in the IHRs - a generally more positive approach, addressing
Taiwan's meaningful participation in WHO technical
activities. Ambassador Steiner recognized, of course, that
this could only be done with Chinese agreement. The group
agreed that Steiner should propose this to the Chinese
PermRep, Ambassador SHA Zukang, during an already scheduled
meeting the same day.

8. Ambassador Steiner later called Ambassador Tichenor to
report that Ambassador Sha had reacted favorably to the idea.
Mission Health Attache subsequently discussed this with the
German Deputy PermRep, who said Ambassador Sha had agreed
that WHO should draft a letter to the Taiwan CDC outlining
how Taiwan could participate in the IHRs, and that this
letter could omit nomenclature issues and any &permission8
elements. Sha asked that the letter include a &chapeau8
that stated everything would be done in accordance with WHO
Resolutions (clearly a reference to the &One China8
resolution). Sha understands that WHO,s letter would be
made public. China's agreement to this scenario was
contingent on Taiwan agreeing not to pursue either observer
status or membership at the WHA this year.

9. The next day, May 2, the German Mission informed us Sha
had backed away from his agreement of the previous day, and
would now agree only to Germany discussing the IHR
arrangement with Taiwan, saying there could be no contact
between WHO and Taiwan officials. Steiner agreed to
undertake those discussions.

10. On May 3 Ambassador Tichenor and Health Attache met with
Ambassador Sha and two of his colleagues, at Sha's request,
to discuss the Taiwan issue. Sha stressed that China wants
the U.S. to push Taiwan to accept the deal being promoted by
Ambassador Steiner. Ambassador Tichenor responded by saying
we were in favor of proposals that would improve Taiwan's
meaningful participation in WHO,s work but had some concerns
about what China really had in mind, referring particularly
to any private arrangement China would have with WHO that
placed limitations (i.e. China's consent) on Taiwan. Sha
attempted to dismiss this, but acknowledged that China could
not permit WHO to deal with Taiwan in a way that jeopardized
China's sovereignty. Sha said China was prepared to make a
public statement ) perhaps in the Chinese Health Minister's
statement to the Health Assembly ) that China would take the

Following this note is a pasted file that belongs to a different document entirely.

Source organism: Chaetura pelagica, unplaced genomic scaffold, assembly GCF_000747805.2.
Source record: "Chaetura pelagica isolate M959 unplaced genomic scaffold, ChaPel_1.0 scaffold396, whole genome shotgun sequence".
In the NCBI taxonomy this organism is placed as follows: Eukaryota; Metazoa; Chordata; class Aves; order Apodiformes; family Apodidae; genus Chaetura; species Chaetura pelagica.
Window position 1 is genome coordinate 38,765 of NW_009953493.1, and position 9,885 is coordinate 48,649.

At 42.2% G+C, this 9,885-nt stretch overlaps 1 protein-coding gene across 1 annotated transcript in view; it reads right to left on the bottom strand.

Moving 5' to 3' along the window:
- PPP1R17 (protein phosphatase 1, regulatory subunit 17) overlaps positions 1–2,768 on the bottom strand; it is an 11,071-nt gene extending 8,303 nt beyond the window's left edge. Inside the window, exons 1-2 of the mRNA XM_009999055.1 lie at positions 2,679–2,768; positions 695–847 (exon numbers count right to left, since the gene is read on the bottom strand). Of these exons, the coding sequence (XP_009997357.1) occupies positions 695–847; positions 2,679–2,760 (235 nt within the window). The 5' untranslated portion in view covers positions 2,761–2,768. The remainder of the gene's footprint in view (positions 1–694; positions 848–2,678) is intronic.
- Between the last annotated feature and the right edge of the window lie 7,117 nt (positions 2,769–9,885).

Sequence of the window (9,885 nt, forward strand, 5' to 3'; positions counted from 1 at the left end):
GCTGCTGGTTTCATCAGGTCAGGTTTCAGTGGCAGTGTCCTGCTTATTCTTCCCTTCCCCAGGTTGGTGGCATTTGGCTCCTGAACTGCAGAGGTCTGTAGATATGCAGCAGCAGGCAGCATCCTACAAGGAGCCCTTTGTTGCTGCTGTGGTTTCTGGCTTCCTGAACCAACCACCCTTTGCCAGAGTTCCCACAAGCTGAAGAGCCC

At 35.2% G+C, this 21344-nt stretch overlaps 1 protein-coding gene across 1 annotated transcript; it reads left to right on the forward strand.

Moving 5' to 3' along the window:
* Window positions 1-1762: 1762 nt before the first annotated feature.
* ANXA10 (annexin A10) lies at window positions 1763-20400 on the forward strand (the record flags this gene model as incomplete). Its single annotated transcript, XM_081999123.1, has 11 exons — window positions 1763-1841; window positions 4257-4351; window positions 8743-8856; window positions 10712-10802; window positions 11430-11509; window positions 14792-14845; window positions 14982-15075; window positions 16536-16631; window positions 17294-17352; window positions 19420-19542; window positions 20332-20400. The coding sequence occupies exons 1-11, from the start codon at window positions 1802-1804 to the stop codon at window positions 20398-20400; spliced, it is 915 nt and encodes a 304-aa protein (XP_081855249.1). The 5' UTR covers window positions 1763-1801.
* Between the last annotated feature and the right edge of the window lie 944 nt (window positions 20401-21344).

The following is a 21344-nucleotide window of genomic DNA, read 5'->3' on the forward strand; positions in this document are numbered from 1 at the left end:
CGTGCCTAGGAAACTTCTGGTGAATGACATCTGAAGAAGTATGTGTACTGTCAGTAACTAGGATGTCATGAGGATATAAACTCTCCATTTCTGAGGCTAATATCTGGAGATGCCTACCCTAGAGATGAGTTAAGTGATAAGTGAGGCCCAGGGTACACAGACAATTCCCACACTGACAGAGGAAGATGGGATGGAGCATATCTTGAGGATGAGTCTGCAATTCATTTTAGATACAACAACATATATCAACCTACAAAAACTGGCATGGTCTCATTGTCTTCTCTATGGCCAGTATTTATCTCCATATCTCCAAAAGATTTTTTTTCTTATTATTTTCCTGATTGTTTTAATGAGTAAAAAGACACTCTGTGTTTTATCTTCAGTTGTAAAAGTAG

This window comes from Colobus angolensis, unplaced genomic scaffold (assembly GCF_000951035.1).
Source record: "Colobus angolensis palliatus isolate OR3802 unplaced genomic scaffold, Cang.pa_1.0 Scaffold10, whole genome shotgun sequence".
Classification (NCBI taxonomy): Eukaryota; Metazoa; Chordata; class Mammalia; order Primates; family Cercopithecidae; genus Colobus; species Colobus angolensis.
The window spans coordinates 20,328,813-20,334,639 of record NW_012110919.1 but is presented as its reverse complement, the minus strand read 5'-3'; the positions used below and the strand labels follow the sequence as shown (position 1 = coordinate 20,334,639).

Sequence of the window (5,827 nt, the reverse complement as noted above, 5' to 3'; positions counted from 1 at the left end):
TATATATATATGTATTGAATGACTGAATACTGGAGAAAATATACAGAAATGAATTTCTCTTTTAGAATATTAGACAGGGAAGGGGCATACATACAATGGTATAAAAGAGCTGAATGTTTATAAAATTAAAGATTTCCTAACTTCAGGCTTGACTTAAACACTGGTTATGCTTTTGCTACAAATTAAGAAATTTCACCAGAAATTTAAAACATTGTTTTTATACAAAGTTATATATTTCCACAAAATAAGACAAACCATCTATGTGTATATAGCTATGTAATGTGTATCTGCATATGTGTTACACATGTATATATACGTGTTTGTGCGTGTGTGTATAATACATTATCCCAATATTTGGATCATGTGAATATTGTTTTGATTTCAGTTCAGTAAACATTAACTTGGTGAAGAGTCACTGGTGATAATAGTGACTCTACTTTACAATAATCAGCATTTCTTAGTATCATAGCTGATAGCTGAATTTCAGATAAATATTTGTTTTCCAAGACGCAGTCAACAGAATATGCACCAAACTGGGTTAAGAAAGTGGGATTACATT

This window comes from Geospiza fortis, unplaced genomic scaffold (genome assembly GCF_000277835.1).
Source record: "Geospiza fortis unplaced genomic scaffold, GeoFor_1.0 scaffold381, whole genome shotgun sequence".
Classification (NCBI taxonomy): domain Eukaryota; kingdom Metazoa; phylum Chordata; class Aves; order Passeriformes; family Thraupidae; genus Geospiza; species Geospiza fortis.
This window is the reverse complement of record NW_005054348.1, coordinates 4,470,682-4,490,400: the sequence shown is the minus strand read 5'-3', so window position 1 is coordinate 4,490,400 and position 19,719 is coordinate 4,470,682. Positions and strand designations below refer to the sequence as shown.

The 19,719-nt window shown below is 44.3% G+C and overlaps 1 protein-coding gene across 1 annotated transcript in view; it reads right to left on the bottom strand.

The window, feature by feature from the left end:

necessary steps so that &the people in Taiwan8 were fully
covered by the Health Regulations through direct contact
between WHO and Taiwan CDC on these matters, so long as these
activities respected the One China principle and were not
used for political objectives. Sha also said China would not
object if the WHO Director-General publicly acknowledged
China's statement as something that would promote the
universal application of the Health Regulations and prevent
any gaps in their implementation.

11. Mission Health Attache met with Taiwan representative
Lyushun Shen on May 4 to discuss the idea of a Chinese
statement in the WHA Plenary followed by a statement by the
WHO DG. Shen rejected this out of hand, saying Taiwan would
not accept any public statement suggesting its participation
in the work of WHO was contingent on Chinese consent, a not
unexpected reaction. Instead, Shen proposed the WHO DG make
a statement on her own initiative, linked to a Health
Assembly agenda item on applications for membership. In
Mission's view, this is a non-starter.

12. The WHO Legal Counsel has told Mission that Belize has
requested a supplemental item on the WHA agenda related to
Taiwan's membership in WHO and attached to that request a
copy of Taiwan's formal application for membership.

GENEVA 00001163 003 OF 003


Ambassador Steiner is continuing to discuss with China,
Taiwan and WHO a possible solution, including a letter from
WHO to Taiwan CDC outlining elements for Taiwan's
participation in implementation of the International Health
Regulations, which would be transmitted after the World
Health Assembly, and a general statement in the DG's speech
to the WHA Plenary about universal application of the IHRs,
possibly referring to the participation of the people in
Taiwan in the IHRs. Mission understands Steiner is not
optimistic that his efforts will succeed.
TICHENOR

© Scoop Media

 
 
 
World Headlines

 

Ramzy Baroud: Year in Review Will 2018 Usher in a New Palestinian Strategy

2017 will be remembered as the year that the so-called ‘peace process’, at least in its American formulation, has ended. And with its demise, a political framework that has served as the foundation for US foreign policy in the Middle East has also collapsed. More>>

ALSO:


North Korea: NZ Denounces Missile Test

Foreign Affairs Minister Winston Peters has denounced North Korea’s latest ballistic missile test. The test, which took place this morning, is North Korea’s third test flight of an inter-continental ballistic missile. More>>

ALSO:

Campbell On: the US demonising of Iran

Satan may not exist, but the Evil One has always been a handy tool for priests and politicians alike.

Currently, Iran is the latest bogey conjured up by Washington to (a) justify its foreign policy interventions and (b) distract attention from its foreign policy failures.

Once upon a time, the Soviet Union was the nightmare threat for the entire Cold War era – and since then the US has cast the Taliban, al Qaeda, and Islamic State in the same demonic role. Iran is now the latest example…More


Catalan Independence:
Pro-independence parties appear to have a narrow majority. More>>